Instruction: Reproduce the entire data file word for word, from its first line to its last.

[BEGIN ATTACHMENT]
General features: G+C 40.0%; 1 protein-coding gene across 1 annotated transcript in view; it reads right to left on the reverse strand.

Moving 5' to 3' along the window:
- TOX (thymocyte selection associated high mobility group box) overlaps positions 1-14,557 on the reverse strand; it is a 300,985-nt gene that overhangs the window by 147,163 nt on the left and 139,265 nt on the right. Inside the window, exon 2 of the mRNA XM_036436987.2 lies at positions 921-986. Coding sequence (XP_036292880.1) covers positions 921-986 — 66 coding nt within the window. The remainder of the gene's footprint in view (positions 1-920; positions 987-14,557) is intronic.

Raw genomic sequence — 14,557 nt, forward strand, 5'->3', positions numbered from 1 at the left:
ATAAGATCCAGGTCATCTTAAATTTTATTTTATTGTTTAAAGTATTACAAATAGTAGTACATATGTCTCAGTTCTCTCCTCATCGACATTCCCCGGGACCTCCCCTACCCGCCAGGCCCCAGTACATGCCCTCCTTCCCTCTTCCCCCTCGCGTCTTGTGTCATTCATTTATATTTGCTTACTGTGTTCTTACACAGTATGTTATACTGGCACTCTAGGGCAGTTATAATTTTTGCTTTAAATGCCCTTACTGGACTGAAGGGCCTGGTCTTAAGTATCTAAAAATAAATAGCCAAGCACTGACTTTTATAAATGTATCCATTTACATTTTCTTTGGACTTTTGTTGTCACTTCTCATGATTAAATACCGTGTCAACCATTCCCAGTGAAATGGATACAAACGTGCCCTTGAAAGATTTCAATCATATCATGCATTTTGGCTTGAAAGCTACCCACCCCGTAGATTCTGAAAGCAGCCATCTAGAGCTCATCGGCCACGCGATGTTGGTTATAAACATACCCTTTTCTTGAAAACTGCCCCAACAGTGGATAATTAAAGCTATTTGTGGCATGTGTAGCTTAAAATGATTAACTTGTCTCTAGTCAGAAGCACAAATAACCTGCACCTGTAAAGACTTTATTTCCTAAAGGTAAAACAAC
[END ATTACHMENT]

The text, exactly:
General features: G+C 40.0%; 1 protein-coding gene across 1 annotated transcript in view; it reads right to left on the reverse strand.

Moving 5' to 3' along the window:
- TOX (thymocyte selection associated high mobility group box) overlaps positions 1-14,557 on the reverse strand; it is a 300,985-nt gene that overhangs the window by 147,163 nt on the left and 139,265 nt on the right. Inside the window, exon 2 of the mRNA XM_036436987.2 lies at positions 921-986. Coding sequence (XP_036292880.1) covers positions 921-986 — 66 coding nt within the window. The remainder of the gene's footprint in view (positions 1-920; positions 987-14,557) is intronic.

Raw genomic sequence — 14,557 nt, forward strand, 5'->3', positions numbered from 1 at the left:
ATAAGATCCAGGTCATCTTAAATTTTATTTTATTGTTTAAAGTATTACAAATAGTAGTACATATGTCTCAGTTCTCTCCTCATCGACATTCCCCGGGACCTCCCCTACCCGCCAGGCCCCAGTACATGCCCTCCTTCCCTCTTCCCCCTCGCGTCTTGTGTCATTCATTTATATTTGCTTACTGTGTTCTTACACAGTATGTTATACTGGCACTCTAGGGCAGTTATAATTTTTGCTTTAAATGCCCTTACTGGACTGAAGGGCCTGGTCTTAAGTATCTAAAAATAAATAGCCAAGCACTGACTTTTATAAATGTATCCATTTACATTTTCTTTGGACTTTTGTTGTCACTTCTCATGATTAAATACCGTGTCAACCATTCCCAGTGAAATGGATACAAACGTGCCCTTGAAAGATTTCAATCATATCATGCATTTTGGCTTGAAAGCTACCCACCCCGTAGATTCTGAAAGCAGCCATCTAGAGCTCATCGGCCACGCGATGTTGGTTATAAACATACCCTTTTCTTGAAAACTGCCCCAACAGTGGATAATTAAAGCTATTTGTGGCATGTGTAGCTTAAAATGATTAACTTGTCTCTAGTCAGAAGCACAAATAACCTGCACCTGTAAAGACTTTATTTCCTAAAGGTAAAACAAC